Ear wax and syringing

Have you ever had the feeling you couldn’t hear out of one ear all of a sudden?

Or the ear was really itchy and lots of flakey stuff is coming out?

Sometimes does scratching your ear make you cough?

It could be too much ear wax.

But before we get excited and try get it out, remember that ear wax is not only normal, but essential to protecting the middle ear.

Is it earwax or something else?

Not all causes of deafness are due to earwax. Sometimes it can be following a cold or sinus congestion where the middle ear is blocked with fluid. Other Times there are different medical causes.

However if you think the ear is full of wax and it is impacting your hearing, then the only way to tell is by examining with an otoscope. This can be performed by the doctors and nurses at GS Health.

How do I get rid of the earwax?

If it’s bothersome then using a cerumenolytic (wax dissolving medicine) can be helpful.

Popular treatments at pharmacies are Waxsol, however using olive oil is equally safe and effective.

To do this you place 5 drops in the ear while laying on your side, remain there for 2-3 minutes, then drain it onto a tissue. Repeat on the other side, and do this twice a day for about 5 days. Often this is enough to get rid of the wax.

Using cotton buds here is a big nono. Cotton buds have a limited role in cleaning the ear outside the canal, but using them when you’re blocked up will just jam the wax in deeper and can cause a rupture of the eardrum or damage to the canal.

If this isn’t working then you can see the doctors and nurses at GS Health for gentle syringing, or removal using special tools.

Risks of ear syringing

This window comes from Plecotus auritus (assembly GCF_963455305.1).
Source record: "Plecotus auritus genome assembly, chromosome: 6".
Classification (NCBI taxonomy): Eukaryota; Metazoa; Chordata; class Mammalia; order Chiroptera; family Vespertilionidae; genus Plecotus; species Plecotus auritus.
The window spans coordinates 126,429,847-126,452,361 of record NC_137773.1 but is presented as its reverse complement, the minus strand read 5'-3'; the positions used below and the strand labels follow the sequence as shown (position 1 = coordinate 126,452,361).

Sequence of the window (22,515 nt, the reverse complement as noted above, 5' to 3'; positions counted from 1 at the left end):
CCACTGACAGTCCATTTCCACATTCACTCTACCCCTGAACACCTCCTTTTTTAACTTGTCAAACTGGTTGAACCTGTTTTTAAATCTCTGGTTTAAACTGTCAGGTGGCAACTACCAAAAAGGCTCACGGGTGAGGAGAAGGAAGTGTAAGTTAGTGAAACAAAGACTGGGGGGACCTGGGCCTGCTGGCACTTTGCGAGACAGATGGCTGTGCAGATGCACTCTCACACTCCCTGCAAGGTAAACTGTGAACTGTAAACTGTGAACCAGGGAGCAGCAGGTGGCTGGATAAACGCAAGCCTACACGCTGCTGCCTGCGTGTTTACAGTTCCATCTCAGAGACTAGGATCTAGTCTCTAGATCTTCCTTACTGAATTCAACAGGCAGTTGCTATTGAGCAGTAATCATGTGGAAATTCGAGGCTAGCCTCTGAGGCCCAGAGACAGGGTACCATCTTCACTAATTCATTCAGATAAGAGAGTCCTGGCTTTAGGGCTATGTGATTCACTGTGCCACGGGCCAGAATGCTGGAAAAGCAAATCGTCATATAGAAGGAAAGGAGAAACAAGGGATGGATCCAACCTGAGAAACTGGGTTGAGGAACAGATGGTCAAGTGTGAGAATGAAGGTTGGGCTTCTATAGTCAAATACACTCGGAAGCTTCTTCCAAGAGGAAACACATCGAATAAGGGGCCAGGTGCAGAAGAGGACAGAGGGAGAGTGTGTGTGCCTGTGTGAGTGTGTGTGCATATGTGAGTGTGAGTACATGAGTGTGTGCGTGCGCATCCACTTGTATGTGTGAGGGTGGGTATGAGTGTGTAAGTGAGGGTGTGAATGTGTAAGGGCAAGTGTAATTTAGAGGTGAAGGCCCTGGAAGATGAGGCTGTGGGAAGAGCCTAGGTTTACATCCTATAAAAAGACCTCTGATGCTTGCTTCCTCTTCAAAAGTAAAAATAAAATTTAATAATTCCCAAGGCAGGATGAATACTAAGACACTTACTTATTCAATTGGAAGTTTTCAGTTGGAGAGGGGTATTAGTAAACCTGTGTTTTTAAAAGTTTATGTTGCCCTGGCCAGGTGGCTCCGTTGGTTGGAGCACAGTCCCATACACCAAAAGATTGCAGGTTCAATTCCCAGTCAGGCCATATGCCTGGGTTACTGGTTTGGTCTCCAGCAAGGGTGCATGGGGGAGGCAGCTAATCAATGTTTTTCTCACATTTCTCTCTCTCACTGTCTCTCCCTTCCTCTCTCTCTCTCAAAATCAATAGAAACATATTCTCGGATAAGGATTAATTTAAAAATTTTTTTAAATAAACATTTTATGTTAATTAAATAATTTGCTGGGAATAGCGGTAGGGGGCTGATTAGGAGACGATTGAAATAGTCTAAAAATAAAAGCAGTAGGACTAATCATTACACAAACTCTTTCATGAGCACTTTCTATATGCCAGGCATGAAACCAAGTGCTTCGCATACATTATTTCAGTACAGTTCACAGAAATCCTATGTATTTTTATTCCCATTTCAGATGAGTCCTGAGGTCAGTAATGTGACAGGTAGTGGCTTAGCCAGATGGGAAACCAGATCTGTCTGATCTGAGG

We can’t place anything in the ear if there’s an external ear infection (otitis externa), past or present eardrum rupture (tympanic membrane perforation), or one sided deafness.

In people with deafness or poor hearing, the good ear should not be syringed.

There is a very small risk of rupturing the tympanic membrane, however your doctor will take a thorough history and examination before commencing the syringing procedure.

Sometimes when the water touches the eardrum you can get a reflex cough, dizziness or vertigo. We ask that you remain in the waiting room for 15 minutes after your procedure.

Alternatives to ear syringing

In the event syringing isn’t suitable, then micro suction under direct vision is the best alternative. Unfortunately the equipment for this is quite expensive and only ENT surgeons generally have access to this. If you require this we will refer you to the appropriate person.

If you are worried about earwax, please let us know at the time of booking your appointment. We generally don’t syringe unless the wax has been softened up with drops for a few days first, and a doctor does need to examine your ear before our nurse can remove the wax.

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